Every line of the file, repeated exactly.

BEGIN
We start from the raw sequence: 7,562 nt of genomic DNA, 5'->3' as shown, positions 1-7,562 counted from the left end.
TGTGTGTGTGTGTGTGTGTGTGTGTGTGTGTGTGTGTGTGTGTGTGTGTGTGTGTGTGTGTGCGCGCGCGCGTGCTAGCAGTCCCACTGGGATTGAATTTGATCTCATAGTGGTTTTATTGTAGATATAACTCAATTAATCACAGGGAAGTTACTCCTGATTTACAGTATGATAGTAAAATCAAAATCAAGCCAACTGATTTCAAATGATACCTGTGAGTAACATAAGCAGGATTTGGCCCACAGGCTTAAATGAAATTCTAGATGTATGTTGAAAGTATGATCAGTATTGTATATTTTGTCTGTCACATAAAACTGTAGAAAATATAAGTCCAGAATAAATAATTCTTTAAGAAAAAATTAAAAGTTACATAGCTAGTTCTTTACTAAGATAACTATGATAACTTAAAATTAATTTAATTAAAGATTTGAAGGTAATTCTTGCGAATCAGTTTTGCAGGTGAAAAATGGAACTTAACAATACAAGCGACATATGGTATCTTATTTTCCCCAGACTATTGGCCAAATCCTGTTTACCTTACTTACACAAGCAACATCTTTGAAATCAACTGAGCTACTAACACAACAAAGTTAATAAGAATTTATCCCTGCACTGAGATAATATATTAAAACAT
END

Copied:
We start from the raw sequence: 7,562 nt of genomic DNA, 5'->3' as shown, positions 1-7,562 counted from the left end.
TGTGTGTGTGTGTGTGTGTGTGTGTGTGTGTGTGTGTGTGTGTGTGTGTGTGTGTGTGTGTGCGCGCGCGCGTGCTAGCAGTCCCACTGGGATTGAATTTGATCTCATAGTGGTTTTATTGTAGATATAACTCAATTAATCACAGGGAAGTTACTCCTGATTTACAGTATGATAGTAAAATCAAAATCAAGCCAACTGATTTCAAATGATACCTGTGAGTAACATAAGCAGGATTTGGCCCACAGGCTTAAATGAAATTCTAGATGTATGTTGAAAGTATGATCAGTATTGTATATTTTGTCTGTCACATAAAACTGTAGAAAATATAAGTCCAGAATAAATAATTCTTTAAGAAAAAATTAAAAGTTACATAGCTAGTTCTTTACTAAGATAACTATGATAACTTAAAATTAATTTAATTAAAGATTTGAAGGTAATTCTTGCGAATCAGTTTTGCAGGTGAAAAATGGAACTTAACAATACAAGCGACATATGGTATCTTATTTTCCCCAGACTATTGGCCAAATCCTGTTTACCTTACTTACACAAGCAACATCTTTGAAATCAACTGAGCTACTAACACAACAAAGTTAATAAGAATTTATCCCTGCACTGAGATAATATATTAAAACAT